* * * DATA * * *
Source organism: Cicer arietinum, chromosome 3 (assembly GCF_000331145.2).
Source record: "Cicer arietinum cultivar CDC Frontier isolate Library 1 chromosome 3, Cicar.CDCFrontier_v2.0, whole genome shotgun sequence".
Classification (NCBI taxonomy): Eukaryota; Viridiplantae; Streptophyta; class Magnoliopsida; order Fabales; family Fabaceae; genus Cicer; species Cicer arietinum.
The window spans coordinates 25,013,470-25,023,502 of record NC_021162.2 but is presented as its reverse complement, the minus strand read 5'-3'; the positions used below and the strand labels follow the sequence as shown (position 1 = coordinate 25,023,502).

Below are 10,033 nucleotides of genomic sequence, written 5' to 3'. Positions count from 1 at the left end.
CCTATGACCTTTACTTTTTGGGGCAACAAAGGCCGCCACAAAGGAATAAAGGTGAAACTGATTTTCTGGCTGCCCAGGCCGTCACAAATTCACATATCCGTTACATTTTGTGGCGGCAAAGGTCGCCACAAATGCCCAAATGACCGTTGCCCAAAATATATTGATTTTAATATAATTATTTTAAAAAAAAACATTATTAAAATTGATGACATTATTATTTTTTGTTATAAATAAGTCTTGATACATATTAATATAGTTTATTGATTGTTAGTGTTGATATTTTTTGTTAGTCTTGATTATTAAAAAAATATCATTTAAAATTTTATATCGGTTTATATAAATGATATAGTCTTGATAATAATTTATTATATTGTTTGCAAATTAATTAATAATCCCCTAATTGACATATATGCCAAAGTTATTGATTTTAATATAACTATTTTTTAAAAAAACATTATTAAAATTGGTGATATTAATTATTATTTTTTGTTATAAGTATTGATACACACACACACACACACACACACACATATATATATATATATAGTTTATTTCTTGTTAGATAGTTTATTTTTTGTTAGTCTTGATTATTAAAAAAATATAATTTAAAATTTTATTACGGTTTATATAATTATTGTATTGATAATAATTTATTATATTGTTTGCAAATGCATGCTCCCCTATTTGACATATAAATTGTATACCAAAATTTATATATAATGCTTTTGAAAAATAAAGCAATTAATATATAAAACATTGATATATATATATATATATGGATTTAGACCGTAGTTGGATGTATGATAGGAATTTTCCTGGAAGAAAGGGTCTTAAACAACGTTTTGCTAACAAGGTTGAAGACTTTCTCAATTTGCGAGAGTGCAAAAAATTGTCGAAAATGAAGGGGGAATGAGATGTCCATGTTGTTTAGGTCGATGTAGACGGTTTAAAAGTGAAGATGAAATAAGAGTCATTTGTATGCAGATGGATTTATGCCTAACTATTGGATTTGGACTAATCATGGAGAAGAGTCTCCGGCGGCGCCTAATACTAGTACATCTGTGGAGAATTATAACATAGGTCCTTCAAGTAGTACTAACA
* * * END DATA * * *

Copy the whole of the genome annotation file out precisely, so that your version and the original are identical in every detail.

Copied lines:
Source organism: Cicer arietinum, chromosome 3 (assembly GCF_000331145.2).
Source record: "Cicer arietinum cultivar CDC Frontier isolate Library 1 chromosome 3, Cicar.CDCFrontier_v2.0, whole genome shotgun sequence".
Classification (NCBI taxonomy): Eukaryota; Viridiplantae; Streptophyta; class Magnoliopsida; order Fabales; family Fabaceae; genus Cicer; species Cicer arietinum.
The window spans coordinates 25,013,470-25,023,502 of record NC_021162.2 but is presented as its reverse complement, the minus strand read 5'-3'; the positions used below and the strand labels follow the sequence as shown (position 1 = coordinate 25,023,502).

Below are 10,033 nucleotides of genomic sequence, written 5' to 3'. Positions count from 1 at the left end.
CCTATGACCTTTACTTTTTGGGGCAACAAAGGCCGCCACAAAGGAATAAAGGTGAAACTGATTTTCTGGCTGCCCAGGCCGTCACAAATTCACATATCCGTTACATTTTGTGGCGGCAAAGGTCGCCACAAATGCCCAAATGACCGTTGCCCAAAATATATTGATTTTAATATAATTATTTTAAAAAAAAACATTATTAAAATTGATGACATTATTATTTTTTGTTATAAATAAGTCTTGATACATATTAATATAGTTTATTGATTGTTAGTGTTGATATTTTTTGTTAGTCTTGATTATTAAAAAAATATCATTTAAAATTTTATATCGGTTTATATAAATGATATAGTCTTGATAATAATTTATTATATTGTTTGCAAATTAATTAATAATCCCCTAATTGACATATATGCCAAAGTTATTGATTTTAATATAACTATTTTTTAAAAAAACATTATTAAAATTGGTGATATTAATTATTATTTTTTGTTATAAGTATTGATACACACACACACACACACACACACACATATATATATATATATAGTTTATTTCTTGTTAGATAGTTTATTTTTTGTTAGTCTTGATTATTAAAAAAATATAATTTAAAATTTTATTACGGTTTATATAATTATTGTATTGATAATAATTTATTATATTGTTTGCAAATGCATGCTCCCCTATTTGACATATAAATTGTATACCAAAATTTATATATAATGCTTTTGAAAAATAAAGCAATTAATATATAAAACATTGATATATATATATATATATGGATTTAGACCGTAGTTGGATGTATGATAGGAATTTTCCTGGAAGAAAGGGTCTTAAACAACGTTTTGCTAACAAGGTTGAAGACTTTCTCAATTTGCGAGAGTGCAAAAAATTGTCGAAAATGAAGGGGGAATGAGATGTCCATGTTGTTTAGGTCGATGTAGACGGTTTAAAAGTGAAGATGAAATAAGAGTCATTTGTATGCAGATGGATTTATGCCTAACTATTGGATTTGGACTAATCATGGAGAAGAGTCTCCGGCGGCGCCTAATACTAGTACATCTGTGGAGAATTATAACATAGGTCCTTCAAGTAGTACTAACA